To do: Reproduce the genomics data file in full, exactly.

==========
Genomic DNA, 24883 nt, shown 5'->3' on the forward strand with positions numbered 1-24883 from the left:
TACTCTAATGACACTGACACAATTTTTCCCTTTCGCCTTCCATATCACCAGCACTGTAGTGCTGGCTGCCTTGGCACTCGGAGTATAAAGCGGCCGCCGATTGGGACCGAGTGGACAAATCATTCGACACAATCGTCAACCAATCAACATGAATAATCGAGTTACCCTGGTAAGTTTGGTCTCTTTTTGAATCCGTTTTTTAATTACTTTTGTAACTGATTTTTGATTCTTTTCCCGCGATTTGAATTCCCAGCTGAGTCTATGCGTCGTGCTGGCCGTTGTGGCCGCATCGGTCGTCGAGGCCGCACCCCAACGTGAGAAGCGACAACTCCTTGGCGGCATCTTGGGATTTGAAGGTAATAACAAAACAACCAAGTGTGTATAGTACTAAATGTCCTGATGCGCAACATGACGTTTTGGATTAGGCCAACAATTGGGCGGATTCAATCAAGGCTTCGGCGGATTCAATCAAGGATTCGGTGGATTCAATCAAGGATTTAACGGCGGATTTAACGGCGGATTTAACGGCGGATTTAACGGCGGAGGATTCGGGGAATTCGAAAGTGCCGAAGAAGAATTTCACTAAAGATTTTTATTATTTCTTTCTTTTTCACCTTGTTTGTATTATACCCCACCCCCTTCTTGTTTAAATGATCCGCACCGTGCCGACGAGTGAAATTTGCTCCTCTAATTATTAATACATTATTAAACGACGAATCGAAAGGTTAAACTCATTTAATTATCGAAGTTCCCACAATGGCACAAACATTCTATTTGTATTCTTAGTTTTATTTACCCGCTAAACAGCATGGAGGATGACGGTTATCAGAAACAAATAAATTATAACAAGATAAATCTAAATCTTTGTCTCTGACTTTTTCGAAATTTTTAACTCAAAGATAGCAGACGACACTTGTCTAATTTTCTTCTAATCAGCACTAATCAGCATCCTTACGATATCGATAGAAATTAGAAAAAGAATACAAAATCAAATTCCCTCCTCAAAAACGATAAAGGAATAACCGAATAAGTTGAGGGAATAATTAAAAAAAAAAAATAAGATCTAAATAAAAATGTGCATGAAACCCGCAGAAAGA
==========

Genomic DNA, 24883 nt, shown 5'->3' on the forward strand with positions numbered 1-24883 from the left:
TACTCTAATGACACTGACACAATTTTTCCCTTTCGCCTTCCATATCACCAGCACTGTAGTGCTGGCTGCCTTGGCACTCGGAGTATAAAGCGGCCGCCGATTGGGACCGAGTGGACAAATCATTCGACACAATCGTCAACCAATCAACATGAATAATCGAGTTACCCTGGTAAGTTTGGTCTCTTTTTGAATCCGTTTTTTAATTACTTTTGTAACTGATTTTTGATTCTTTTCCCGCGATTTGAATTCCCAGCTGAGTCTATGCGTCGTGCTGGCCGTTGTGGCCGCATCGGTCGTCGAGGCCGCACCCCAACGTGAGAAGCGACAACTCCTTGGCGGCATCTTGGGATTTGAAGGTAATAACAAAACAACCAAGTGTGTATAGTACTAAATGTCCTGATGCGCAACATGACGTTTTGGATTAGGCCAACAATTGGGCGGATTCAATCAAGGCTTCGGCGGATTCAATCAAGGATTCGGTGGATTCAATCAAGGATTTAACGGCGGATTTAACGGCGGATTTAACGGCGGATTTAACGGCGGAGGATTCGGGGAATTCGAAAGTGCCGAAGAAGAATTTCACTAAAGATTTTTATTATTTCTTTCTTTTTCACCTTGTTTGTATTATACCCCACCCCCTTCTTGTTTAAATGATCCGCACCGTGCCGACGAGTGAAATTTGCTCCTCTAATTATTAATACATTATTAAACGACGAATCGAAAGGTTAAACTCATTTAATTATCGAAGTTCCCACAATGGCACAAACATTCTATTTGTATTCTTAGTTTTATTTACCCGCTAAACAGCATGGAGGATGACGGTTATCAGAAACAAATAAATTATAACAAGATAAATCTAAATCTTTGTCTCTGACTTTTTCGAAATTTTTAACTCAAAGATAGCAGACGACACTTGTCTAATTTTCTTCTAATCAGCACTAATCAGCATCCTTACGATATCGATAGAAATTAGAAAAAGAATACAAAATCAAATTCCCTCCTCAAAAACGATAAAGGAATAACCGAATAAGTTGAGGGAATAATTAAAAAAAAAAAATAAGATCTAAATAAAAATGTGCATGAAACCCGCAGAAAGA